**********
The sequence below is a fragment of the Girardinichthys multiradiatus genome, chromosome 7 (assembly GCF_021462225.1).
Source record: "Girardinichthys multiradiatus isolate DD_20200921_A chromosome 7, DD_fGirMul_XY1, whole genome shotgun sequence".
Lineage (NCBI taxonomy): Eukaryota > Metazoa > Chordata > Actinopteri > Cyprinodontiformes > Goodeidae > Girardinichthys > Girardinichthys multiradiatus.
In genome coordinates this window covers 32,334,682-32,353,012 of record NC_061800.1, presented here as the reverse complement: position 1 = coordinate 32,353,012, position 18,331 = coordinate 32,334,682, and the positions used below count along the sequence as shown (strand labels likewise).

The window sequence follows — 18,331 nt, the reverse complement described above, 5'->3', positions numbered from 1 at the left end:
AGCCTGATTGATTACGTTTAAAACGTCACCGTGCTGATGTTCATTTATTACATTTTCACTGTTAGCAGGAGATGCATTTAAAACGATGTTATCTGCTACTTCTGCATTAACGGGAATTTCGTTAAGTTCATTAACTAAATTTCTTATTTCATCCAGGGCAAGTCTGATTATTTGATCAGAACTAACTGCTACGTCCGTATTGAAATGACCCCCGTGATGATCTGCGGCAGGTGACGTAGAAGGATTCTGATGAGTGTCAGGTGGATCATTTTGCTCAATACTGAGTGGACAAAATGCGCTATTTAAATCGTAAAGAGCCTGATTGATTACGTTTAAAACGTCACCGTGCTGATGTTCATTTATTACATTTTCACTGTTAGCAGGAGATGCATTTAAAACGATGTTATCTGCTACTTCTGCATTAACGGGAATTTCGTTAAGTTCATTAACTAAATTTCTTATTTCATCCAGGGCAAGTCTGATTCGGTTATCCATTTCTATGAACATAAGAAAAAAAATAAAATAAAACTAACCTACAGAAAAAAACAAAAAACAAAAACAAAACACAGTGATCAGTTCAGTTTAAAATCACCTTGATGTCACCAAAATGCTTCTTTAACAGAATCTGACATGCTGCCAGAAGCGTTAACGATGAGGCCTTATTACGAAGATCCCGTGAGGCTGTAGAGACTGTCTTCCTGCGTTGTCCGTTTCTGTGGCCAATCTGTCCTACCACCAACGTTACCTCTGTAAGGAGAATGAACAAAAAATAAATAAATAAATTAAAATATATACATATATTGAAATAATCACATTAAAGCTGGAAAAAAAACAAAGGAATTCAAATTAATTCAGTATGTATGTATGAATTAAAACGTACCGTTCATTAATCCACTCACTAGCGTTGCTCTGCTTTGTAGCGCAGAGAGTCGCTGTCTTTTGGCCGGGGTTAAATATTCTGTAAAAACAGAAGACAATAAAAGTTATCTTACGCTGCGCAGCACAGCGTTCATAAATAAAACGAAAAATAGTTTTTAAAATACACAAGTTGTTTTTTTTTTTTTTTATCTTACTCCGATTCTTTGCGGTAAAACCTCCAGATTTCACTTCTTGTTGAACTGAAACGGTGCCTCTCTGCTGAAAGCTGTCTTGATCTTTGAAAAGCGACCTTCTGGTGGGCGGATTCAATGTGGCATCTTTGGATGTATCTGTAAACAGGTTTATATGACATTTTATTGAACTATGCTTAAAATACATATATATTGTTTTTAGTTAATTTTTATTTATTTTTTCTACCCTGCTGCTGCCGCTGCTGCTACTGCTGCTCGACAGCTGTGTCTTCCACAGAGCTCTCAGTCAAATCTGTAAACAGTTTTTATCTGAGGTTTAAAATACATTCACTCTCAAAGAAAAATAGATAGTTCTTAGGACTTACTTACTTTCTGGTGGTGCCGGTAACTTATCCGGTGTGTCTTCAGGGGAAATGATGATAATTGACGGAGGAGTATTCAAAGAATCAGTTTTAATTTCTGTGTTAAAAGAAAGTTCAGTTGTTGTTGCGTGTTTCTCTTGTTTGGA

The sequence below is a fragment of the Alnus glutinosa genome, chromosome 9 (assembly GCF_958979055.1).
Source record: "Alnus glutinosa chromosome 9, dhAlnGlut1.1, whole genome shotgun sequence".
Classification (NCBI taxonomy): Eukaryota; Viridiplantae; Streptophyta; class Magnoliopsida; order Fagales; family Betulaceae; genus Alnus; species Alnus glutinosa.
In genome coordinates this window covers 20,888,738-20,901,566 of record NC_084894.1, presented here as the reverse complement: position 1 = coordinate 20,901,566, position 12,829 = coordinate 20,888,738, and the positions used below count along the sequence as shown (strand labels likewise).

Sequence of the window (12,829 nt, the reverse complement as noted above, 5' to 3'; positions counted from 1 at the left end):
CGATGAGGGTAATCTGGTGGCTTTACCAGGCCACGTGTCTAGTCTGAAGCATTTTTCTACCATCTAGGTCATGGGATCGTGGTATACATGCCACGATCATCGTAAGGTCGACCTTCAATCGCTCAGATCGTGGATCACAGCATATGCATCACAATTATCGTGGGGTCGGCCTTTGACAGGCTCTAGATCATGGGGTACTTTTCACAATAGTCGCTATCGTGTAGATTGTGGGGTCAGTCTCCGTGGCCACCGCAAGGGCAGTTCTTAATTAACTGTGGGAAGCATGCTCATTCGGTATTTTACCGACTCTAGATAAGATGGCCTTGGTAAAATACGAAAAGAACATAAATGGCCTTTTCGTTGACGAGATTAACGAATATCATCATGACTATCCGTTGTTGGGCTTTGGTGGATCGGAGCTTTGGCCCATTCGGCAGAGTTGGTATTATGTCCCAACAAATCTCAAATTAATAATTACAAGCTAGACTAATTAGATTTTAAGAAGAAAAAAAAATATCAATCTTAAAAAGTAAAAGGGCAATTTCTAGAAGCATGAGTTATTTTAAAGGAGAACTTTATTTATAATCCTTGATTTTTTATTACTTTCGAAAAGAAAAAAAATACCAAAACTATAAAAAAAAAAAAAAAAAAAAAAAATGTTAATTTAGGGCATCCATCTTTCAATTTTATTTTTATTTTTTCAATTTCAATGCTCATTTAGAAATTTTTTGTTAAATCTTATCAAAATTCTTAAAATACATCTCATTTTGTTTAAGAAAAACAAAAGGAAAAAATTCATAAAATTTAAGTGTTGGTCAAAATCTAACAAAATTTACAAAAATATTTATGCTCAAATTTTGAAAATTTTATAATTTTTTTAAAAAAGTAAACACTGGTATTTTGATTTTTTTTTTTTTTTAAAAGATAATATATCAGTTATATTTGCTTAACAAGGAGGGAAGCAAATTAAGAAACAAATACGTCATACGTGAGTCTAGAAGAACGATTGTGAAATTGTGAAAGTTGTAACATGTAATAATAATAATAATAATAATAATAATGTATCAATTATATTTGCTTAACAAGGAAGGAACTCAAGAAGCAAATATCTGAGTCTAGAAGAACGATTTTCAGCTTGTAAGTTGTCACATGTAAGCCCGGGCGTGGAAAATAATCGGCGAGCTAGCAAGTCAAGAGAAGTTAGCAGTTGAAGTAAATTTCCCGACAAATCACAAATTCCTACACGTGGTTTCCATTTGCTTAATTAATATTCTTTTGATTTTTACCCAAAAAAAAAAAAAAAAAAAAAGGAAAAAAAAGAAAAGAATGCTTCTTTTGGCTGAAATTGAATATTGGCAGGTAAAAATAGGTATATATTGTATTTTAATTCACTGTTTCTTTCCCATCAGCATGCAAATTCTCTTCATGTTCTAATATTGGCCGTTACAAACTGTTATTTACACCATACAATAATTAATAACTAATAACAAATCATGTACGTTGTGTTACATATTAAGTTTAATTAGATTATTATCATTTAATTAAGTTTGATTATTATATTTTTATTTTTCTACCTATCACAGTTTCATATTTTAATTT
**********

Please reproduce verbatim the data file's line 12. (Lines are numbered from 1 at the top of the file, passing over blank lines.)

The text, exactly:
CGATGAGGGTAATCTGGTGGCTTTACCAGGCCACGTGTCTAGTCTGAAGCATTTTTCTACCATCTAGGTCATGGGATCGTGGTATACATGCCACGATCATCGTAAGGTCGACCTTCAATCGCTCAGATCGTGGATCACAGCATATGCATCACAATTATCGTGGGGTCGGCCTTTGACAGGCTCTAGATCATGGGGTACTTTTCACAATAGTCGCTATCGTGTAGATTGTGGGGTCAGTCTCCGTGGCCACCGCAAGGGCAGTTCTTAATTAACTGTGGGAAGCATGCTCATTCGGTATTTTACCGACTCTAGATAAGATGGCCTTGGTAAAATACGAAAAGAACATAAATGGCCTTTTCGTTGACGAGATTAACGAATATCATCATGACTATCCGTTGTTGGGCTTTGGTGGATCGGAGCTTTGGCCCATTCGGCAGAGTTGGTATTATGTCCCAACAAATCTCAAATTAATAATTACAAGCTAGACTAATTAGATTTTAAGAAGAAAAAAAAATATCAATCTTAAAAAGTAAAAGGGCAATTTCTAGAAGCATGAGTTATTTTAAAGGAGAACTTTATTTATAATCCTTGATTTTTTATTACTTTCGAAAAGAAAAAAAATACCAAAACTATAAAAAAAAAAAAAAAAAAAAAAAATGTTAATTTAGGGCATCCATCTTTCAATTTTATTTTTATTTTTTCAATTTCAATGCTCATTTAGAAATTTTTTGTTAAATCTTATCAAAATTCTTAAAATACATCTCATTTTGTTTAAGAAAAACAAAAGGAAAAAATTCATAAAATTTAAGTGTTGGTCAAAATCTAACAAAATTTACAAAAATATTTATGCTCAAATTTTGAAAATTTTATAATTTTTTTAAAAAAGTAAACACTGGTATTTTGATTTTTTTTTTTTTTTAAAAGATAATATATCAGTTATATTTGCTTAACAAGGAGGGAAGCAAATTAAGAAACAAATACGTCATACGTGAGTCTAGAAGAACGATTGTGAAATTGTGAAAGTTGTAACATGTAATAATAATAATAATAATAATAATAATGTATCAATTATATTTGCTTAACAAGGAAGGAACTCAAGAAGCAAATATCTGAGTCTAGAAGAACGATTTTCAGCTTGTAAGTTGTCACATGTAAGCCCGGGCGTGGAAAATAATCGGCGAGCTAGCAAGTCAAGAGAAGTTAGCAGTTGAAGTAAATTTCCCGACAAATCACAAATTCCTACACGTGGTTTCCATTTGCTTAATTAATATTCTTTTGATTTTTACCCAAAAAAAAAAAAAAAAAAAAAGGAAAAAAAAGAAAAGAATGCTTCTTTTGGCTGAAATTGAATATTGGCAGGTAAAAATAGGTATATATTGTATTTTAATTCACTGTTTCTTTCCCATCAGCATGCAAATTCTCTTCATGTTCTAATATTGGCCGTTACAAACTGTTATTTACACCATACAATAATTAATAACTAATAACAAATCATGTACGTTGTGTTACATATTAAGTTTAATTAGATTATTATCATTTAATTAAGTTTGATTATTATATTTTTATTTTTCTACCTATCACAGTTTCATATTTTAATTT